The Biggest Myth in the War on Terror

Wednesday, 23 Feb 2011 11:39 AM

By Ronald Kessler

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Once again, members of Congress are putting our lives at risk by playing games with the USA Patriot Act.

Because of opposition of Democrats and some Republicans, crucial components of the act are set to expire on May 27 after Congress agreed to a temporary extension.

War on Terror,Patriot Act,FBI,FISA,Rand Paul,Fran Townsend,Bush,McConnell
 
The provisions deal with roving wiretaps, “lone wolf” terrorism suspects, and the government’s ability to seize “any tangible thing” such as records.

Roving wiretaps simply allow a judge to authorize electronic surveillance of a terrorist suspect regardless of what phone he uses.

Prior to passage of the law, the FBI had to return to the Foreign Intelligence Surveillance Court for new authorization each time a terrorist changed phones. While the FBI applied for new authorization, a terrorist could have changed phones again and blown up an airplane in mid-flight.

Under the Patriot Act, the FBI can wiretap a suspect as he changes from his land line to a cell phone or to a pay phone.

Incredibly, the FBI already has that authority in cases targeting drug traffickers, spies, and Mafia figures. So why would anyone question giving the exact same authority to the FBI when it goes after terrorists?

Under the Patriot Act, a judge has to approve each application to wiretap a terrorist suspect, so there is no question about the FBI infringing on civil liberties. It’s a question of making it at least as easy for the FBI to do its job as it is for terrorists to do theirs.

The provision allowing seizure of any item means the FBI can quickly obtain records by going to the Foreign Intelligence Surveillance Act (FISA) court rather than seeking a grand jury subpoena.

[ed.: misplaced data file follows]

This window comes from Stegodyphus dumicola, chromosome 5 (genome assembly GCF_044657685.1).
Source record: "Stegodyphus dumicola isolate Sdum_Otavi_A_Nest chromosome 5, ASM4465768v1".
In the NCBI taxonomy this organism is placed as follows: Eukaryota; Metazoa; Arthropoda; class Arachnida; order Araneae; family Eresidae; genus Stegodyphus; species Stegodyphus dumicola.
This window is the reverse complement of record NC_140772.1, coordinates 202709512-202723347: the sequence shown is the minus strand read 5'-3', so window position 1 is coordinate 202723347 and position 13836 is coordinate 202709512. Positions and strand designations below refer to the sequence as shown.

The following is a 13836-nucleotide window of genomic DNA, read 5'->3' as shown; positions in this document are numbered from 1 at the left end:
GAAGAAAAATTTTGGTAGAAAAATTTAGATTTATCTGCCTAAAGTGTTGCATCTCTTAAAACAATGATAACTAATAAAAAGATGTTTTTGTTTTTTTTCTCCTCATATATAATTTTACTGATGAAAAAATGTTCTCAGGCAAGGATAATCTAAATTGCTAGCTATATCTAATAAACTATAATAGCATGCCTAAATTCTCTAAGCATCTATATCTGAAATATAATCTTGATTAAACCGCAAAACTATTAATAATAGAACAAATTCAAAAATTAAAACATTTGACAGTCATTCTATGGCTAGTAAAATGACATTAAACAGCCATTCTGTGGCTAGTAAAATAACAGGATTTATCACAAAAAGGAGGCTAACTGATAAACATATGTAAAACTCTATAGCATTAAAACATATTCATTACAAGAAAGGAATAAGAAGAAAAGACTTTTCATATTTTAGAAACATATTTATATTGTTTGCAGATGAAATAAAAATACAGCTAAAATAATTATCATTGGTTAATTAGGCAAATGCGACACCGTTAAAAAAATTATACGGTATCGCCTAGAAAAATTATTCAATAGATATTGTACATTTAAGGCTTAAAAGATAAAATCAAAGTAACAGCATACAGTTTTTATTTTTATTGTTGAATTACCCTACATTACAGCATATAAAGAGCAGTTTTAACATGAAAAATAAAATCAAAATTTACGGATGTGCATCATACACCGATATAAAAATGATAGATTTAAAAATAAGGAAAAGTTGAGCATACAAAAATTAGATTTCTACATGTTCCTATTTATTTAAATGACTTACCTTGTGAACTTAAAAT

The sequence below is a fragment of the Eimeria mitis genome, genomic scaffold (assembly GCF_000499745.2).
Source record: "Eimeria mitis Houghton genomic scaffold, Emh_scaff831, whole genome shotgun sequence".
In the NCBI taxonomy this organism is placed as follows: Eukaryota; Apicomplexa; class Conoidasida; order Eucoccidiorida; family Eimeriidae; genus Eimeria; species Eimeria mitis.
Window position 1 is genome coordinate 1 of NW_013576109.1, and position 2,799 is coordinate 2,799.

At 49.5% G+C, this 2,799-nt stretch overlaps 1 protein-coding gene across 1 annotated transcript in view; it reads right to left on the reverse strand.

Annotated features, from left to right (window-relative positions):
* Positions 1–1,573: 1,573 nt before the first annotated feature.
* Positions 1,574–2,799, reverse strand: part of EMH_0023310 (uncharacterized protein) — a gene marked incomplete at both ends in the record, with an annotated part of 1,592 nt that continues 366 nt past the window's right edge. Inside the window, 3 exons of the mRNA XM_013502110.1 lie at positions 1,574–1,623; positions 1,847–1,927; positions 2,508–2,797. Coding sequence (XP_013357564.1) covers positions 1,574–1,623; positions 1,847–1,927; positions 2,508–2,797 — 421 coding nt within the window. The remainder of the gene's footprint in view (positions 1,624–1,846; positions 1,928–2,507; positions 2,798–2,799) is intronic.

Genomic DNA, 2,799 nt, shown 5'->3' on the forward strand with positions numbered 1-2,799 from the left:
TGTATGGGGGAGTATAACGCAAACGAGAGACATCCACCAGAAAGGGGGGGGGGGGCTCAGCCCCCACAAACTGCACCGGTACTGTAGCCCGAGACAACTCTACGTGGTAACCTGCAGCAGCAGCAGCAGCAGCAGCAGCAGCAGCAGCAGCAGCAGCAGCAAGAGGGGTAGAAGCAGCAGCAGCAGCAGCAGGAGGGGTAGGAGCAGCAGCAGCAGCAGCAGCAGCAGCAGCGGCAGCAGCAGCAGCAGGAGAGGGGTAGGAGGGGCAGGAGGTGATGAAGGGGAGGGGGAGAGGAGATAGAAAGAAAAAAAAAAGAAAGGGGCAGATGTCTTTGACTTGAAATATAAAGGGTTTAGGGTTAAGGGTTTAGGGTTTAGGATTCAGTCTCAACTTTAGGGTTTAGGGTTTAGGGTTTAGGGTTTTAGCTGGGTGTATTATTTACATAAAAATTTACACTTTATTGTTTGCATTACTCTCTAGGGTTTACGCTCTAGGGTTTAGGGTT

The records could be FedEx shipping information or records of purchases of material that could be used for bombs or weapons of mass destruction. If a terrorist is about to release a dirty bomb or deadly anthrax, a delay to obtain a subpoena could mean the loss of thousands of lives.

Librarians have whipped themselves into hysteria about the possibility that the FBI might want to use this provision to obtain library records to find out if innocent grandmothers are reading “Tom Sawyer.” Behind this misconception is an assumption that FBI agents have nothing better to do than to snoop into people’s reading habits.

The “lone wolf” provision requires the government to convince a FISA court judge that a foreign suspect targeted for surveillance is planning or engaged in terrorist activity.

Prior to the Patriot Act, the FBI had to essentially know that a suspect was connected to a terrorist group before it could find out if he was connected to such a group. If the suspect was a lone wolf with no connection to known terrorists, the FBI’s hands were tied when it came to immediate electronic surveillance. Yet a lone wolf can kill just as many Americans as the 9/11 hijackers.

War on Terror,Patriot Act,FBI,FISA,Rand Paul,Fran Townsend,Bush,McConnell
Sen. Rand Paul
In announcing his opposition to extending the Patriot Act provisions, Sen. Rand Paul, R-Ky., denounced the law as an infringement of civil liberties.

“Now we have essentially government agents, akin to soldiers, writing warrants; it’s ripe for abuse,” said Paul.

In fact, since passage of the act just after the 9/11 attacks, no abuse has been found. Indeed, since the days when J. Edgar Hoover ordered illegal wiretaps and improper surveillance, the FBI as an organization has not engaged in illegal conduct.

“Since 9/11, the bureau has been transformed into a prevention arm,” Fran Townsend, President Bush’s chief of counterterrorism, tells me.

“And part of that transformation meant giving it tools like the Patriot Act without which they will be less successful. So I hope that members of Congress will take this extension of the act to educate themselves on just how important it is and how much oversight is built into the act,” Townsend adds.

Thus, the biggest myth in the war on terror is that the Patriot Act infringes on civil liberties. If the FBI cannot be trusted to wiretap within the framework of the law, why trust agents to make arrests or carry weapons and use deadly force?

Whose rights were being violated more, those whose phones were tapped by court order or those who died in the September 11 attacks?

Congress should permanently extend the provisions of the Patriot Act, as Senate Republican Leader Mitch McConnell of Kentucky has advocated in a bill he co-sponsored.

If the FBI ever does abuse its authority, the appropriate remedy would be to prosecute those responsible and institute more oversight. Making it more difficult for the FBI to wiretap and obtain records allows terrorists to avoid detection and kill again.

Ronald Kessler is chief Washington correspondent of Newsmax.com. View his previous reports and get his dispatches sent to you free via e-mail. Go here now.








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